Yesterday during Midday Prayer we read together the Parable of the Unforgiving Debtor in Matthew’s gospel (18:21-35). The story Jesus tells goes like this. A king wants to settle his debts and he calls in his debtors. A man who owes him a large amount can’t pay, and the king threatens to sell this man, his wife, his children, and all of his possessions in order to collect on the debt. Understandably, the man falls to his knees and begs the king for mercy, and the king grants it to him. Then the man leaves the room and immediately runs into someone who owes him a debt. He seizes this person by the throat, demands payment, refuses to hear any pleas for mercy, and throws his debtor in prison. The king hears about it, summons the man he’d forgiven back into his presence, chastises at him for his lack of generosity, and throws him into prison to be tortured. Jesus ends this parable by saying “So my heavenly Father will also do to every one of you, if you do not forgive your brother or sister from your heart.”
Understandably, those of us who were participating in the prayer service via Zoom were a little upset by this parable. Jesus tells it to make clear that we have an ongoing and absolute responsibility to forgive each other. And maybe the violence in the story is just hyperbole. Did Jesus really advocate torture? It’s a shocking enough thought to freeze the mind in its tracks.
But maybe we should ask why the Unforgiving Debtor is so unforgiving in the first place. He goes directly from groveling in front of someone who has power over him, to strangling someone he has power over himself. When he falls on his knee before the king, he’s reduced to a very low status position. Could it be that his cruelty towards the person who owes money to him is less about the money, and more about an attempt to reclaim status, to say to himself “I am not as weak and powerless as I appeared when I was on my knees weeping before the king.”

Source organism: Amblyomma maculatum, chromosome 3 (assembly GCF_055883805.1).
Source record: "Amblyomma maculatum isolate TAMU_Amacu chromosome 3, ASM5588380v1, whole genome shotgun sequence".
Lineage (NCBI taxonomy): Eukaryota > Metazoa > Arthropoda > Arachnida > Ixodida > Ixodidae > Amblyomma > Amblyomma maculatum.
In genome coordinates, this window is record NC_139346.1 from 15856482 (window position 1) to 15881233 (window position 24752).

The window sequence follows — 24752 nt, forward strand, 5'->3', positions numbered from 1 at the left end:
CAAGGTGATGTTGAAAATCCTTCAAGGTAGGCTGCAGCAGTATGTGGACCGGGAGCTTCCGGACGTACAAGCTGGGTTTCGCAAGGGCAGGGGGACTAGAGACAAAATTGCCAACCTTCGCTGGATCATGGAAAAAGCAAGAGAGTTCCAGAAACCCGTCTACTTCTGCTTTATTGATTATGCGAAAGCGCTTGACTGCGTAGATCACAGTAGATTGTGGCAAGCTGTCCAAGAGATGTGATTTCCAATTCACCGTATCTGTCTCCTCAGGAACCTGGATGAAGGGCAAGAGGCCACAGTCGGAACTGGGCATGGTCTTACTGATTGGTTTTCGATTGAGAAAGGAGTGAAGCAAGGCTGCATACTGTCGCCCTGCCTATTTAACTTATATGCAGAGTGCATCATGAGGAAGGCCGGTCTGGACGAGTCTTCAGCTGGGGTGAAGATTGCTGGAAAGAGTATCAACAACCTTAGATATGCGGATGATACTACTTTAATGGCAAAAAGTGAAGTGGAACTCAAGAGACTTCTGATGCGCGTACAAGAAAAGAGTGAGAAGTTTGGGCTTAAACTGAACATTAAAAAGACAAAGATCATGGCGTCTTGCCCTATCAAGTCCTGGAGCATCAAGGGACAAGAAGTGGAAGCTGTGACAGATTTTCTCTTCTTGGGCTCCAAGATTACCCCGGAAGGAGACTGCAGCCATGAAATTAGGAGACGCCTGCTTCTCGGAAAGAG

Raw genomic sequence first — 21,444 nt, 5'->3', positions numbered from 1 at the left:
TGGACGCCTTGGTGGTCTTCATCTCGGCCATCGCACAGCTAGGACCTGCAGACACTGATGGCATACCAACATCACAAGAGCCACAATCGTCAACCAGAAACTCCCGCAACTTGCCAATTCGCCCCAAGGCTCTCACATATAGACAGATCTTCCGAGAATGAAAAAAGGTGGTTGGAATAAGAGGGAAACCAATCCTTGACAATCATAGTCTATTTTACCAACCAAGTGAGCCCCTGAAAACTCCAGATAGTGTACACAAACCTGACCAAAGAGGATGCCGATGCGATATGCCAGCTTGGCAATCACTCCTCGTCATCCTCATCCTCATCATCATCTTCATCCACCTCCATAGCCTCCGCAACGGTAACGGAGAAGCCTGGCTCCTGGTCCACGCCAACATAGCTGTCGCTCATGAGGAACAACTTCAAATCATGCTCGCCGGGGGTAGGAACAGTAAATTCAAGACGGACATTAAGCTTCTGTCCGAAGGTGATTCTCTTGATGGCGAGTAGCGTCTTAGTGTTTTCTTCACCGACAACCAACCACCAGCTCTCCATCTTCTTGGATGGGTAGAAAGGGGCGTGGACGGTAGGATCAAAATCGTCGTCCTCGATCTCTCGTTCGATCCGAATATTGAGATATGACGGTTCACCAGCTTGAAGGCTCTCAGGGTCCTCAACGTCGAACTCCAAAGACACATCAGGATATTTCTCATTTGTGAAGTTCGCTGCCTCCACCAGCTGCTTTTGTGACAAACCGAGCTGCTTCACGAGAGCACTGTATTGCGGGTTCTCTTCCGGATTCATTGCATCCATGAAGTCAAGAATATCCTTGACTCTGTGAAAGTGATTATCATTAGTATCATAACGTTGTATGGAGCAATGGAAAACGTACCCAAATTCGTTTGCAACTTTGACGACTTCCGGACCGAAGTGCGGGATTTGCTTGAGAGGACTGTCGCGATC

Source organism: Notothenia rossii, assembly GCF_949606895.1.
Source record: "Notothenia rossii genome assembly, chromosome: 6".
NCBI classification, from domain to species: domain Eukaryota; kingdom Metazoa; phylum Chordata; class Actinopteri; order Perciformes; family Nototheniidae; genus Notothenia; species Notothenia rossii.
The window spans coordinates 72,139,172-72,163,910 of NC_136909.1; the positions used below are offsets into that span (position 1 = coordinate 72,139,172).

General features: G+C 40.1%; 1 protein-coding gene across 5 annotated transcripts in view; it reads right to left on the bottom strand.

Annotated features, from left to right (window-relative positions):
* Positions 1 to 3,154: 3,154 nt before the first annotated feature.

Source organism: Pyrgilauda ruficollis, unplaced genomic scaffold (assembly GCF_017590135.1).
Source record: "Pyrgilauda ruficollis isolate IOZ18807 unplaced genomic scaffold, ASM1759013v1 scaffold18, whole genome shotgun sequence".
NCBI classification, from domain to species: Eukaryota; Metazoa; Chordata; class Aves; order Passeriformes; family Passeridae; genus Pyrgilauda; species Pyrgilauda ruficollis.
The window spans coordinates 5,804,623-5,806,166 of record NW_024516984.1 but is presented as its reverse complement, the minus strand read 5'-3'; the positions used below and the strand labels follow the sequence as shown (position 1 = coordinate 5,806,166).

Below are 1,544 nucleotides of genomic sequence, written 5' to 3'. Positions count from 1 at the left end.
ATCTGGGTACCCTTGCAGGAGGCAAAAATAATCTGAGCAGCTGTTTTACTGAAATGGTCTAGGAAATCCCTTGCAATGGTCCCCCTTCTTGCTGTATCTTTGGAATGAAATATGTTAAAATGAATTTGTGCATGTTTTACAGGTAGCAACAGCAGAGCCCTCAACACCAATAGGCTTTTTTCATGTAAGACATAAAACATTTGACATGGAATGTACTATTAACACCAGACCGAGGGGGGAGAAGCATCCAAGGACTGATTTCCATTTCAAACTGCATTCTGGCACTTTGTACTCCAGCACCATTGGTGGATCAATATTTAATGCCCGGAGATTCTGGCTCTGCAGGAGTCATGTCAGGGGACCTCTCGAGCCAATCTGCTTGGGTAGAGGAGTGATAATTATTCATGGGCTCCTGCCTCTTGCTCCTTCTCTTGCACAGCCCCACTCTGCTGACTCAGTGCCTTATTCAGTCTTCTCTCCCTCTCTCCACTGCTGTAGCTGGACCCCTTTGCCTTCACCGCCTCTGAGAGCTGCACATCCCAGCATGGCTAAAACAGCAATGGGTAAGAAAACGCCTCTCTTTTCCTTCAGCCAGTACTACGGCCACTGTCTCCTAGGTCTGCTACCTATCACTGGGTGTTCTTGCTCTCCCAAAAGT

Status and forgiveness actually have a lot to do with each other. When we feel that we’ve had a loss of status inflicted on ourselves, we are tempted to feel shame. Someone thinks poorly of us. Could they be right? Does their denigration of our worth mean that we are unworthy overall? No, we say to ourselves, we are worthy, and if other people aren’t willing to acknowledge our worth, we’ll find ways of making them do so. But what if we could forgive the person who made us feel small? What if the Unforgiving Debtor left the throne room, took a breath, and said, “I forgive the king for making me feel that way”? Surely this forgiveness would lead to other moments of forgiveness.
Do some of us resist God’s grace because it makes us feel small? If we’re not in control, and need to rely on God, does that mean that we need to break away from some story that we’ve been telling about ourselves? Maybe part of acknowledging grace is, oddly, a willingness to forgive God, our circumstances, and ourselves. Forgive ourselves for not being perfect. Forgive our circumstances for bringing us to the moment when grace was necessary. Forgive God for giving us grace that affirms what we already suspected – we are not in complete control of our lives and our world, of our feelings and thoughts, of our selves and our loved ones.
At this moment, in the midst of the Covid-19 crisis, many of us are feeling out of control. Many of us are grieving, and grief quickly turns to anger. And many of us are reluctant to seek help, because we live in a culture that reduces those who seek help to a low status. Could forgiveness be the anecdote to those feelings of shame that arise when we feel that our status has been lowered? Could our practice of forgiveness allow us to be a community that supports and takes care of each other during a pandemic?